Jerusalem is a city rich in history. King David ruled it 3,000 years ago, Jesus walked in its streets 2,000 years ago and 52 years ago it became the capital of modern Israel. Jerusalem's history has been a tumultuous and bloody one. Over the centuries, the Egyptians, Assyrians, Babylonians, Persians, Greeks, Romans, Byzantines, Arabs, Crusaders, Mamaluks, Ottomans and British all fought for her, ruled over her and eventually lost her.

One of the best ways to get a grip on the dizzying change of rulers in Jerusalem is to visit the Time Elevator, a simulated ride through the city's history, narrated by Fiddler on the Roof star, Chaim Topol. This is a fun introduction for children and those wanting a framework for further understanding Jerusalem's past.

But history is all around you in the layers of Jerusalem, which go deep, with ruins from different time periods lodged on top of each other. Excavations in the City of David ' the oldest part of the city, which dates back to 1,800 BCE ' have revealed 25 strata of settlement.

Of course, Jerusalem is an archaeologist's paradise. Relics discovered before 1948 are housed in the Rockerfeller Museum and those excavated post-1948 are housed in the Israel Museum's Samuel Bronfman Archaeology Wing ' which has rooms dealing with prehistory, the Canaanites, Israelites, the Second Temple period, the Romans and Byzantines.

The story of Jerusalem as a capital begins in 1,000 BCE when King David proclaimed it capital of the Kingdom of Israel and his son, Solomon, built the first Temple. In 701 BCE, when the city came under siege from the Assyrians, King Hezekiah built an underground tunnel so that the city's water supply would not be cut off. Visitors can still walk through this dark tunnel, which is knee-deep in water and runs between Gihon Spring and the Pool of Siloam.

In 586 BCE the Babylonians conquered the city, destroyed the Temple and drove its population into exile. Some 47 years later, the Persians captured the city, allowed the exiles to return and a Second Temple was built. In 322 BCE, the Greeks took the city, until a Jewish rebellion in 164 BCE put the Hasmoneans in charge. Then in 63 BCE came the Romans and the rule of King Herod. It was at this time that Jesus was born. The Church of the Holy Sepulchre in the Christian Quarter of the Old City, marks the site of Jesus' burial and resurrection place and this is the world's most holy Christian shrine.

In the year 70, the Romans destroyed the Second Temple. Only one of its outer walls remained intact and this is the Western (or wailing) Wall, the most sacred Jewish site in the world.

The Roman period lasted until 326 when the Byzantines came. The Cardo, the main thoroughfare of Roman Jerusalem (called Aelia Capitolina), still remains today and tourists can enjoy a mock-Roman meal in the Culinarium, where all diners don togas.

The Byzantine period came to an end with an Arab takeover in 638. The Dome of the Rock and Al-Aqsa Mosque were built, and this complex became the third most holy Muslim site after Mecca and Medina. According to Islamic tradition, Al-Aqsa is the spot where Muhammed tied his winged horse before ascending to heaven.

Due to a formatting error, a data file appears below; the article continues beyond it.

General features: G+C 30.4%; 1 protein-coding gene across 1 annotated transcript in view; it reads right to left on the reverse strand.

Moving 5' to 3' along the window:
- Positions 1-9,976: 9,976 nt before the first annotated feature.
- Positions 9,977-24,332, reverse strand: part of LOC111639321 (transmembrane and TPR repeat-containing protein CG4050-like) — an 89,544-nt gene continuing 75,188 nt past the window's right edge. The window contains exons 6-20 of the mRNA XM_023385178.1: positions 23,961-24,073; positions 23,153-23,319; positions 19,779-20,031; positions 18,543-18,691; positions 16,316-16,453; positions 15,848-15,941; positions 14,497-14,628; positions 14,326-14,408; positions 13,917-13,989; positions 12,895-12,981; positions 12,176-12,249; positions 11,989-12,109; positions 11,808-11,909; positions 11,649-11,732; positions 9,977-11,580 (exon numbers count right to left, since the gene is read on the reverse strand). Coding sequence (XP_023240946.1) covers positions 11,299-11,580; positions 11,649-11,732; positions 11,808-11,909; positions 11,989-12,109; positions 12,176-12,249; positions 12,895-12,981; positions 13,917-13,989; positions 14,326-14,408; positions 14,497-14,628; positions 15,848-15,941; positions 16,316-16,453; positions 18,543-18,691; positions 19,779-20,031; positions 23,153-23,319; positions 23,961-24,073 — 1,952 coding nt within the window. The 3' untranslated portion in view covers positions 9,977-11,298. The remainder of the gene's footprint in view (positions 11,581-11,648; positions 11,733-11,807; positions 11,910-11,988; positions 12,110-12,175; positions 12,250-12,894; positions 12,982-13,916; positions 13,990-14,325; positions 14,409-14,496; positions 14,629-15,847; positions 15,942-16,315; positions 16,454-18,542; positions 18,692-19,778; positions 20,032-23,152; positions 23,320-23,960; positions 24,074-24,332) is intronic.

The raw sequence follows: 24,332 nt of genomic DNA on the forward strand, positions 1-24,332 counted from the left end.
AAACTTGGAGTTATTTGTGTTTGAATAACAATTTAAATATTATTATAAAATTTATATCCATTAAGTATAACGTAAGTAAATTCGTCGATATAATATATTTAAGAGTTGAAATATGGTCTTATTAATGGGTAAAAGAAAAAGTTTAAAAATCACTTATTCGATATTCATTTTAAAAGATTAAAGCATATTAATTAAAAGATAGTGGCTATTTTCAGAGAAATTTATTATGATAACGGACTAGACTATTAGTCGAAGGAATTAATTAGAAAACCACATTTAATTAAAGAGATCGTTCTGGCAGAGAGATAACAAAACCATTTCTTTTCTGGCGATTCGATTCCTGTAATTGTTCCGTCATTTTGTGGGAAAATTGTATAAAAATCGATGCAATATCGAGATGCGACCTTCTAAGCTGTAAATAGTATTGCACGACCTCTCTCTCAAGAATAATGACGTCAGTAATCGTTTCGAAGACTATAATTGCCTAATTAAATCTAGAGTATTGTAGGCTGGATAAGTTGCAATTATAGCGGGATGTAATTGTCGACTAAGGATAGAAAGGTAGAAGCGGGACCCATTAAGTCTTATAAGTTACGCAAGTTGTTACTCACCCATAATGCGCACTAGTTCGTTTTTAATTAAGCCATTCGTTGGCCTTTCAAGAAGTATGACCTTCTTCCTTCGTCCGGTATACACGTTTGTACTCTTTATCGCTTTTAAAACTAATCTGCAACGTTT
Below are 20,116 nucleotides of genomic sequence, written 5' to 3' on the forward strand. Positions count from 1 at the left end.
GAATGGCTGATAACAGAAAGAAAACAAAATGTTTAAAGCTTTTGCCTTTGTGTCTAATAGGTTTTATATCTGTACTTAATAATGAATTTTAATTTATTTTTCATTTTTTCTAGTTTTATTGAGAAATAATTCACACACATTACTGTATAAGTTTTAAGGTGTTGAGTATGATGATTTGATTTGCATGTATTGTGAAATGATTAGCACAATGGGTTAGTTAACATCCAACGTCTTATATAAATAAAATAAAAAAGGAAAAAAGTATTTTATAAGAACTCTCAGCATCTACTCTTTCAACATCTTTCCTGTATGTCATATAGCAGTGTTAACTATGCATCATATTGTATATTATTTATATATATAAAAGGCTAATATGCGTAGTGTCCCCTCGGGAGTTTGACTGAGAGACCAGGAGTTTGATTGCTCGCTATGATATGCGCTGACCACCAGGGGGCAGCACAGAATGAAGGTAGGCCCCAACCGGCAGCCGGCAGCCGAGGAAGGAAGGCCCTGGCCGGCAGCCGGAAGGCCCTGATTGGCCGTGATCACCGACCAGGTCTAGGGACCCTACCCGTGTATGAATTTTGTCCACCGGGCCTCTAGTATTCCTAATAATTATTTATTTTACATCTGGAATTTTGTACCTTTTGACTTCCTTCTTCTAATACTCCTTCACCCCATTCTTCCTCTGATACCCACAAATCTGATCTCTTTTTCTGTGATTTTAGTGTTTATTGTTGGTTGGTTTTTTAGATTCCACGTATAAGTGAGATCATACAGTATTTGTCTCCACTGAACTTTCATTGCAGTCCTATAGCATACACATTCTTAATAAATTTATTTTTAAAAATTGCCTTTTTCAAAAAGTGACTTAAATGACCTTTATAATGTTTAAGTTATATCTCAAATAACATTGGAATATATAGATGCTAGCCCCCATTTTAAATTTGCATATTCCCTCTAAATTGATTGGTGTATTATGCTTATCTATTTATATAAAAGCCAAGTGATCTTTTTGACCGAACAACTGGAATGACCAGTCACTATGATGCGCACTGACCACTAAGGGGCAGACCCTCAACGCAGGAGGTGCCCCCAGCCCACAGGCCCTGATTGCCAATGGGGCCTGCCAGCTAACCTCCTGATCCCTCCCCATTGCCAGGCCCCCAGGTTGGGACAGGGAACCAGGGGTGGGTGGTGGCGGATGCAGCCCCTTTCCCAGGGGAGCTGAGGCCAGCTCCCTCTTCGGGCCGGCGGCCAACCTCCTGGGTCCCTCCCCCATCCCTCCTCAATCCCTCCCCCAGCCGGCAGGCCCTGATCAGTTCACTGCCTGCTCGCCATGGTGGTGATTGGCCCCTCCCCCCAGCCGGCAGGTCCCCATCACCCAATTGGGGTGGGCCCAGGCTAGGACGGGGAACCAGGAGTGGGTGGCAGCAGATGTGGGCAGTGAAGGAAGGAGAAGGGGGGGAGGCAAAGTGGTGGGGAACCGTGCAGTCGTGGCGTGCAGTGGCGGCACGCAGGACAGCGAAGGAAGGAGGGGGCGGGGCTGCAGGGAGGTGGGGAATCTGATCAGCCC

In 1099, the Crusades began and a Christian kingdom was established. Jews were burnt alive and Muslims were either slaughtered or expelled. In 1187, Saladin took the city allowing the exiles to return and Christians to stay. This saw the beginning of the Old City's division into four distinct quarters.

In 1254, the Turks came and slaughtered most of the Christians, then in 1260 came the Mamaluks. Much of the architecture in today's Muslim Quarter stems back to the Mamaluk Period.

In 1517, the city was taken by the Ottomans who built the city walls in their current form. Because Jerusalem was an outpost of the Turkish Empire, it got neglected and by the mid-1800s the great powers of Europe were rediscovering the Holy Land and establishing their presence.

During this period, foreigners started to build outside the city walls, creating neighbourhoods such as the Russian Compound, the German Colony, Mea Shearim and Yemin Moshe.

When in 1917, the British captured Jerusalem they made it the capital of the British Mandate in Palestine. In May 1948, Britain pulled out and a war erupted between the Jews and the Arabs. This resulted in West Jerusalem being under siege. Jews were forced out of the Old City and lost their rights to pray there. The Jewish Quarter of the Old City was destroyed. The city became divided with Israel having sovereignty over West Jerusalem (its capital), while Jordan was in control of the Old City and East Jerusalem.

The situation changed during the Six-Day War in 1967, when in response to attacks from King Hussein of Jordan on Jewish Jerusalem, the Israelis advanced and took the Old City and East Jerusalem. The destroyed Jewish Quarter was rebuilt post-1967.

Today the debate and conflict over Jerusalem still continues. But as history has shown us, this is nothing new. The players may be different, but the theme is the same - the quest for control over this beautiful and sacred city.